Posted August 8, 2017, by Clark Vance (cvance [at] dogmail [dot] com)

That's what I was looking for, Nathan. I saw several references to the Neosho power plant but couldn't figure out if it was by the river or the town of Neosho. Good old Parsons Sun.

Gas generators make sense considering the large amount of gas in the ground around here. This raises the question of why they needed a rail bridge if not to move coal. They ran a rail line to the original plant site but putting up a bridge just to build on the other side of the river seems like a lot of expense. The people I knew who might remember are long gone.

Posted August 8, 2017, by Nathan Holth (webmaster [at] historicbridges [dot] org)

Not sure if I am missing something obvious in this conversation, but it appears that in 2012 a power plant called the Neosho Steam Electric Station was removed off Wallace Road south of US-400 along the Neosho River... that would appear to reference a location near this bridge. Is that was everyone is wondering about?

http://www.parsonssun.com/news/article_c80f2063-7ac6-597a-9b...

The recently demolished plant was newer than the bridge; likely if the bridge is associated with the power plants it was the 1930s ones:

Westar Energy decided last year that to be more efficient, the plant, on which construction began in 1953 and operations began in 1954, would no longer be used to generate electricity.

Like the two other gas-powered steam electric stations built on the east side of the Neosho River in the 1930s, and later razed, the newer station on the west side of the river has been decommissioned.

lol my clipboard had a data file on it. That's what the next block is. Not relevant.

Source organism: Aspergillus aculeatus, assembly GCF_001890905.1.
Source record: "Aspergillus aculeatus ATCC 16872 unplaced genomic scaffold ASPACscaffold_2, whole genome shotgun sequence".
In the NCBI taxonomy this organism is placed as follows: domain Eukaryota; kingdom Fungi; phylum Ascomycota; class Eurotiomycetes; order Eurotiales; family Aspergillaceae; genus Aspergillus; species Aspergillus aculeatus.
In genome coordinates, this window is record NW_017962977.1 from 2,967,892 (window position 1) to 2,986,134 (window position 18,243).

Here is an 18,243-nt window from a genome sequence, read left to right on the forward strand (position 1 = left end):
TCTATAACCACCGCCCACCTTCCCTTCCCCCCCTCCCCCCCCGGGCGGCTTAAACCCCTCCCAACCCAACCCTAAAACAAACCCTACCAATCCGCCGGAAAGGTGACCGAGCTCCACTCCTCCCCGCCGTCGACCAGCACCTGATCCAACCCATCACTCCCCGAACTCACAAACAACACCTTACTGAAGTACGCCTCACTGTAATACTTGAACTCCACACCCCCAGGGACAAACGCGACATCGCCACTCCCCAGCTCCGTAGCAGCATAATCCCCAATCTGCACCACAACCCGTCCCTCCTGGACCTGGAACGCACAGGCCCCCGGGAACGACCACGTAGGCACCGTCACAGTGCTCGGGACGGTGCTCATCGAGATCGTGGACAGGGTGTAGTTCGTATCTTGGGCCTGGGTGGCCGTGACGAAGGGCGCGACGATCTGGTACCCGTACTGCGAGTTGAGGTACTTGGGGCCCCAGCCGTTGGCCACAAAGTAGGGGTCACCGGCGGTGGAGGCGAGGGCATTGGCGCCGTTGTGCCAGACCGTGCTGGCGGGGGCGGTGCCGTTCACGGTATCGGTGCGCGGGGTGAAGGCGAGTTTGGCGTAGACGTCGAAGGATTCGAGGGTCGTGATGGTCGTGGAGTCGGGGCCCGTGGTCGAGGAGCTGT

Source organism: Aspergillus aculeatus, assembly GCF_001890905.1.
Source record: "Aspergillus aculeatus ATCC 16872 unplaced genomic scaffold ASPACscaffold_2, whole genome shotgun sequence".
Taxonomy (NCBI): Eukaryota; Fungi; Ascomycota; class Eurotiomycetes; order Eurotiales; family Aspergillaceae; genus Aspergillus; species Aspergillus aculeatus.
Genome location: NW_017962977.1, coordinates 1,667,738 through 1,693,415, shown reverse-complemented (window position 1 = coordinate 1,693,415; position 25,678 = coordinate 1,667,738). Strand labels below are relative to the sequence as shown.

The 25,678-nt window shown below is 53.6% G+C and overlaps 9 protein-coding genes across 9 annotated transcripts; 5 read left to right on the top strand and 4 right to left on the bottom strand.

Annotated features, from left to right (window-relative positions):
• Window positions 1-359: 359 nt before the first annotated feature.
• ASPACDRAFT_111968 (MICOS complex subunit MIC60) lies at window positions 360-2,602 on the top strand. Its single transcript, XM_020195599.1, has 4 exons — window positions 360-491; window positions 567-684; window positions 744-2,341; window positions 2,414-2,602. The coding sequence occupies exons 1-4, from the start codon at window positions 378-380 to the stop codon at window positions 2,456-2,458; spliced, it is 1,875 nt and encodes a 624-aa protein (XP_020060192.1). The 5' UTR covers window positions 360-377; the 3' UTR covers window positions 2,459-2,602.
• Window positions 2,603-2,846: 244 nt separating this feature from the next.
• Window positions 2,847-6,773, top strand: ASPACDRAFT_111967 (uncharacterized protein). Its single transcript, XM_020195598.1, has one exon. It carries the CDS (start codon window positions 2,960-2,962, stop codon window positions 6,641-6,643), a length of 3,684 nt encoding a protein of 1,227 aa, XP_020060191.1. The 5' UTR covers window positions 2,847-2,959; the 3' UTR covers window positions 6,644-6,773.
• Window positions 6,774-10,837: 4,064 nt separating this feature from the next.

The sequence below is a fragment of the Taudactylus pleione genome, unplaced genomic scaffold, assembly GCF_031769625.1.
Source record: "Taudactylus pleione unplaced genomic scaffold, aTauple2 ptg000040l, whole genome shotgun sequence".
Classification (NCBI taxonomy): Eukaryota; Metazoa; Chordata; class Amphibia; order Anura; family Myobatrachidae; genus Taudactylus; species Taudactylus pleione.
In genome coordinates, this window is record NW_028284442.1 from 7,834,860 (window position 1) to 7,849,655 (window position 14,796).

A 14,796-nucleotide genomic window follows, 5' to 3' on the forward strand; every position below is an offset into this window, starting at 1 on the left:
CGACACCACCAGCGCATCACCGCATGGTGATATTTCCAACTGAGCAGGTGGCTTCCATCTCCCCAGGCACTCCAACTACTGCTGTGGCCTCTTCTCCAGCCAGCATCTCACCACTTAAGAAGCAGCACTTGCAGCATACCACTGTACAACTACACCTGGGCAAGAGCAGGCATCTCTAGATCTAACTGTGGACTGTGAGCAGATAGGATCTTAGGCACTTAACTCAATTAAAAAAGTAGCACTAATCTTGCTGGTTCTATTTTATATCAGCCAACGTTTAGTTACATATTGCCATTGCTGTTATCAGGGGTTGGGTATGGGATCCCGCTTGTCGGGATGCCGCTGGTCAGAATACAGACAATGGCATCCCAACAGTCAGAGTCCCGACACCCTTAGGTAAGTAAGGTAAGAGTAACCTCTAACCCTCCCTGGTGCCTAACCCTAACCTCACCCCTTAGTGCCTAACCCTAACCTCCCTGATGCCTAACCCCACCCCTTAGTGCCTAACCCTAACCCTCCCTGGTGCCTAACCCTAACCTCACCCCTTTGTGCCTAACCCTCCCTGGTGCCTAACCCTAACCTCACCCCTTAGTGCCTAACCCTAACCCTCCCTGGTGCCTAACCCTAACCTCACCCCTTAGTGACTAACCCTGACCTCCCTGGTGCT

Posted August 8, 2017, by Clark Vance (cvance [at] dogmail [dot] com)

This appears to have been the site of a power plant, located between the lake and the river. I don't see any trace of it now other than some disturbed ground. It's hard to find info on what was here, what became of it, or even a name.

Guessing, KS added a lot of generating capacity in the 1920s and closed down a number of older plants over the last 30 years as utility companies consolidated. From the air currently it looks like switching gear in the enclosures.

Posted August 6, 2017, by Robert Elder (robertelder1 [at] gmail [dot] com)

I have really been a bit intrigued by this bridge ever since I first discovered it.

It has been my experience that bridges that are old enough to have cruciform outriggers, are usually old enough to have built-up verticals as opposed to the simple rolled verticals on this bridge. Cruciform outriggers generally fell out of favor in the 1880s, but rolled member were still relatively rare at that time. The rolled members make me think that the bridge was built after 1890, but the cruciform outriggers would make me think that it was built before 1890.

In addition, as Nathan has pointed out, this bridge has cast iron bearing shoes which are also indicative of a very old bridge.

This bridge has so many unusual and non-standard features that it is clearly of high historic significance even if it was built closer to 1900 then to 1870. As far as I'm concerned it should receive a very high priority for preservation. It is a very unusual, if not unique structure.

Nick found a bridge in neighboring Jefferson County that also has cruciform outriggers:

http://bridgehunter.com/ks/jefferson/cedar-creek/

The Jefferson County example looks more much like an 1870s bridge to me based on the fact that it is extremely lightweight.

Posted August 6, 2017, by Robert Elder (robertelder1 [at] gmail [dot] com)